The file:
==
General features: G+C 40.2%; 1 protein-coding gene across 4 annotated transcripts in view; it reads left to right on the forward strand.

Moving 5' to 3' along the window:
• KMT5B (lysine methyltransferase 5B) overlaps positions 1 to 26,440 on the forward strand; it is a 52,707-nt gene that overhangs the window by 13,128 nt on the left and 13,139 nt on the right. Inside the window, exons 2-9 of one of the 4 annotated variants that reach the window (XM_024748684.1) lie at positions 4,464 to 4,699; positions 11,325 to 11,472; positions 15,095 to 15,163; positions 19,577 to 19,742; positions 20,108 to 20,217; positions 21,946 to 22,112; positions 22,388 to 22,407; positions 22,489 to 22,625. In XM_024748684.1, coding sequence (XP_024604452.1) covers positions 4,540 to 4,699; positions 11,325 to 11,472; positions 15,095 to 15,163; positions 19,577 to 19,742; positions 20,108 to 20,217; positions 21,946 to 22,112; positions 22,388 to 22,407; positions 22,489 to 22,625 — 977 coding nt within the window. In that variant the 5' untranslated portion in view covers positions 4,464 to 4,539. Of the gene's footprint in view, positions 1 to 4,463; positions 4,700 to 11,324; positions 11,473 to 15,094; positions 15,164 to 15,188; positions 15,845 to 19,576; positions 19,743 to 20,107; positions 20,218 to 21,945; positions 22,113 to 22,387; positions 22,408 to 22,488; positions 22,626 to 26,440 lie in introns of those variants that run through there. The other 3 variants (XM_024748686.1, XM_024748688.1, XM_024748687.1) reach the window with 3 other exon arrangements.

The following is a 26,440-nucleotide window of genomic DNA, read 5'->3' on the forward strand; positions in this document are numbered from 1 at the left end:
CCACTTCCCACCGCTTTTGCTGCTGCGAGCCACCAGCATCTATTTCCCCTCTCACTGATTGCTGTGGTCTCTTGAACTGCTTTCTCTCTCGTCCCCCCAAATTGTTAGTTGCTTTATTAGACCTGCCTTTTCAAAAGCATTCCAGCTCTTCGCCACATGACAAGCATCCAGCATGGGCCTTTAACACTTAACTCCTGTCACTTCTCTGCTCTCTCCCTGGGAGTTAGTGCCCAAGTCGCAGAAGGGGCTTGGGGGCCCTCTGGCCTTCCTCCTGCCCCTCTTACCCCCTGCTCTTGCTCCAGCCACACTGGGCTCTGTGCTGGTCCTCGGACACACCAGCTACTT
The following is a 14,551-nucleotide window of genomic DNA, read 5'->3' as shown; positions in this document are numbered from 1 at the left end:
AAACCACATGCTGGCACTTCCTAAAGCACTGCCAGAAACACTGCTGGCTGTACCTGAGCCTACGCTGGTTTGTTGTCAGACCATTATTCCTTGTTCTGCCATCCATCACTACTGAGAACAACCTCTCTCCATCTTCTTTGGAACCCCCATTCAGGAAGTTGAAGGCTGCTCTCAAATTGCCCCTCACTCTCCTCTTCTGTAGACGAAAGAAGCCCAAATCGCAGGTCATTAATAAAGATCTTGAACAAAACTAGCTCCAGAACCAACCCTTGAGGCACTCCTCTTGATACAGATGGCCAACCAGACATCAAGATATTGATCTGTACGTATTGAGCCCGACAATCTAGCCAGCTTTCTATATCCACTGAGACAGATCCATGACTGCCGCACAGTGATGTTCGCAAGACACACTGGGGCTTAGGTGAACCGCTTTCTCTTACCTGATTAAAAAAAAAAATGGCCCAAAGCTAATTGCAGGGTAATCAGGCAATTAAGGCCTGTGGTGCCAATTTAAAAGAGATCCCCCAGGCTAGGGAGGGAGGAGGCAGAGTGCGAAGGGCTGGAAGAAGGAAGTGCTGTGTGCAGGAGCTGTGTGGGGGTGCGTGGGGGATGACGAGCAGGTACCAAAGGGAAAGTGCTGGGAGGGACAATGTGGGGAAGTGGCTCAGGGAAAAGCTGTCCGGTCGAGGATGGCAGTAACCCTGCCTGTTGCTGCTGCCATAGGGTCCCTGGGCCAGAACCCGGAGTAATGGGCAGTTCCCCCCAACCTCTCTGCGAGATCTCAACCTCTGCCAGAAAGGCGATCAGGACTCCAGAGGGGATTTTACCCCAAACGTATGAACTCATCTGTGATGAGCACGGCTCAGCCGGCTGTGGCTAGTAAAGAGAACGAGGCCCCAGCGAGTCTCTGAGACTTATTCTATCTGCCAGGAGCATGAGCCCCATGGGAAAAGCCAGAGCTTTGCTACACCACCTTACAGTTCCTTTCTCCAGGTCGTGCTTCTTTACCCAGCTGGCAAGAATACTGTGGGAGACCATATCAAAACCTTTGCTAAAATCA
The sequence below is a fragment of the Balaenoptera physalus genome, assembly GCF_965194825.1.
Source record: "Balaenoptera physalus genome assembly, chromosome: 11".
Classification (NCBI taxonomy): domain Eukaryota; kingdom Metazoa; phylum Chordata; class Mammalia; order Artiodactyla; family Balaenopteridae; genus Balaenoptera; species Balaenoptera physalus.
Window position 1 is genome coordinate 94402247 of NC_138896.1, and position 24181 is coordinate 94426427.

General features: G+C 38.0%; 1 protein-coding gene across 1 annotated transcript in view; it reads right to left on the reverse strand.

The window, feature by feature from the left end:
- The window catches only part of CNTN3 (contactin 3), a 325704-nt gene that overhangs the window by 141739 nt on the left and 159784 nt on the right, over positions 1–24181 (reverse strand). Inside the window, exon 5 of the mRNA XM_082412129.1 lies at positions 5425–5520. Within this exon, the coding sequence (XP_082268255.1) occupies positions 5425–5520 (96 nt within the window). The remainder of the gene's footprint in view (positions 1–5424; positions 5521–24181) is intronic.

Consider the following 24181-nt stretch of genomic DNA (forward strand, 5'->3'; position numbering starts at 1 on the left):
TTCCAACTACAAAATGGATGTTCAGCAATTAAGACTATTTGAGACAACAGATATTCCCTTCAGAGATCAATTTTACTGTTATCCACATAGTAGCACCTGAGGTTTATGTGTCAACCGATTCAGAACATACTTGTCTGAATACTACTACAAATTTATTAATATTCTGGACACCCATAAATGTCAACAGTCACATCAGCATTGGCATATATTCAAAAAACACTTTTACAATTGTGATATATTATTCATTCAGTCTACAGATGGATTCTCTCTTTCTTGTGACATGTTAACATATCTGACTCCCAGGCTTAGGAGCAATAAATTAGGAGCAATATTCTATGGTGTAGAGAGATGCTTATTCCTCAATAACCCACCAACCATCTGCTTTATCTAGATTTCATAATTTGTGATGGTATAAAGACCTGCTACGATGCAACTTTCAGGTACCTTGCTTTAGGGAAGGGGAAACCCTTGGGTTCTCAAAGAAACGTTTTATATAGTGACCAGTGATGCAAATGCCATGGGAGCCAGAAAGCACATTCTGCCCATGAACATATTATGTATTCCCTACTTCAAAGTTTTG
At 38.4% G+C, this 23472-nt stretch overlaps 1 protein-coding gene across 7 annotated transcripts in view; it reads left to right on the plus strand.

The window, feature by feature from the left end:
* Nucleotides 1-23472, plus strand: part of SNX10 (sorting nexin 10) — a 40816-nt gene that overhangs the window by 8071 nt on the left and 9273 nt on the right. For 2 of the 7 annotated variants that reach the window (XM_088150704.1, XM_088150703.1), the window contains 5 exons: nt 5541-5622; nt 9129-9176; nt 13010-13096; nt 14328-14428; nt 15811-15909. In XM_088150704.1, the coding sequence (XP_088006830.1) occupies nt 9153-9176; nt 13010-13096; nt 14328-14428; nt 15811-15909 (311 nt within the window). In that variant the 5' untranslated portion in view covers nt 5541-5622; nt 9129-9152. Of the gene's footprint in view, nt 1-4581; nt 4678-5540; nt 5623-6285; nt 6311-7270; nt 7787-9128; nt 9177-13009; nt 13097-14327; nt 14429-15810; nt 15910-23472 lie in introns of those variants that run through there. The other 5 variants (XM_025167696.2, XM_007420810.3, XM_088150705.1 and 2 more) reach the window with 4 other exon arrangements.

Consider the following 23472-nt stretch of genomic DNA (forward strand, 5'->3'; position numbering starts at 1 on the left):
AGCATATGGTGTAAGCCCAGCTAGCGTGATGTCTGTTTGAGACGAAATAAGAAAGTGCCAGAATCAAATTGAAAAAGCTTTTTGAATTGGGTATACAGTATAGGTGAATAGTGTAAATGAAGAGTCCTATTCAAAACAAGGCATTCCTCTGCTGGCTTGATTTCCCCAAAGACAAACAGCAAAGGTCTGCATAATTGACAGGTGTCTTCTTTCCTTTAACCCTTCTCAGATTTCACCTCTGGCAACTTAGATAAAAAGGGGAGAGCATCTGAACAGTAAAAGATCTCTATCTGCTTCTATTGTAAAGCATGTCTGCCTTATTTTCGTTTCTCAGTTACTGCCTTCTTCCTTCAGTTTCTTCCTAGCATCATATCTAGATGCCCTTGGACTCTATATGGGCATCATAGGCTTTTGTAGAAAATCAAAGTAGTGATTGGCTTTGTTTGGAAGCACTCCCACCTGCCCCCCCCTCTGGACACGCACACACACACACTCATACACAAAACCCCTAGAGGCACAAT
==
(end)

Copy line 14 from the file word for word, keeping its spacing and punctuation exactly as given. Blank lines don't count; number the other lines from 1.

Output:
- The window catches only part of CNTN3 (contactin 3), a 325704-nt gene that overhangs the window by 141739 nt on the left and 159784 nt on the right, over positions 1–24181 (reverse strand). Inside the window, exon 5 of the mRNA XM_082412129.1 lies at positions 5425–5520. Within this exon, the coding sequence (XP_082268255.1) occupies positions 5425–5520 (96 nt within the window). The remainder of the gene's footprint in view (positions 1–5424; positions 5521–24181) is intronic.